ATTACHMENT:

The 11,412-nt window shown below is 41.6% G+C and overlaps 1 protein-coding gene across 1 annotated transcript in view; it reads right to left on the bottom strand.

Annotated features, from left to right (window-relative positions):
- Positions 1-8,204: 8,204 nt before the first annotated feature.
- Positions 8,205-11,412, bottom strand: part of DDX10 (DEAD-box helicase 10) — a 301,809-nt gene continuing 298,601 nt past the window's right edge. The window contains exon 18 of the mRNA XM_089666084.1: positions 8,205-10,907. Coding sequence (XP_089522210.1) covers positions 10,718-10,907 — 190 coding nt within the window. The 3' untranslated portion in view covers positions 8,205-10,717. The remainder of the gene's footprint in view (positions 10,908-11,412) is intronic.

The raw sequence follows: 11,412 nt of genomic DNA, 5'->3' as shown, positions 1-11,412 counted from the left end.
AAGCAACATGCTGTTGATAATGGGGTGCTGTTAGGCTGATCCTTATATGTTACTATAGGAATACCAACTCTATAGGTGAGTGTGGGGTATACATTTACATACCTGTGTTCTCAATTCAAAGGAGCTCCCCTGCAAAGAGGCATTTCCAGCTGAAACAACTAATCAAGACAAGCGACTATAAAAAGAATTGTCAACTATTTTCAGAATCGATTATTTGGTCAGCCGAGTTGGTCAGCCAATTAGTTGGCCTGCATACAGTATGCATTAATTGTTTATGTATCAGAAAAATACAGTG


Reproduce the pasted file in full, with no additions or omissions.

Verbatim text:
The 11,412-nt window shown below is 41.6% G+C and overlaps 1 protein-coding gene across 1 annotated transcript in view; it reads right to left on the bottom strand.

Annotated features, from left to right (window-relative positions):
- Positions 1-8,204: 8,204 nt before the first annotated feature.
- Positions 8,205-11,412, bottom strand: part of DDX10 (DEAD-box helicase 10) — a 301,809-nt gene continuing 298,601 nt past the window's right edge. The window contains exon 18 of the mRNA XM_089666084.1: positions 8,205-10,907. Coding sequence (XP_089522210.1) covers positions 10,718-10,907 — 190 coding nt within the window. The 3' untranslated portion in view covers positions 8,205-10,717. The remainder of the gene's footprint in view (positions 10,908-11,412) is intronic.

The raw sequence follows: 11,412 nt of genomic DNA, 5'->3' as shown, positions 1-11,412 counted from the left end.
AAGCAACATGCTGTTGATAATGGGGTGCTGTTAGGCTGATCCTTATATGTTACTATAGGAATACCAACTCTATAGGTGAGTGTGGGGTATACATTTACATACCTGTGTTCTCAATTCAAAGGAGCTCCCCTGCAAAGAGGCATTTCCAGCTGAAACAACTAATCAAGACAAGCGACTATAAAAAGAATTGTCAACTATTTTCAGAATCGATTATTTGGTCAGCCGAGTTGGTCAGCCAATTAGTTGGCCTGCATACAGTATGCATTAATTGTTTATGTATCAGAAAAATACAGTG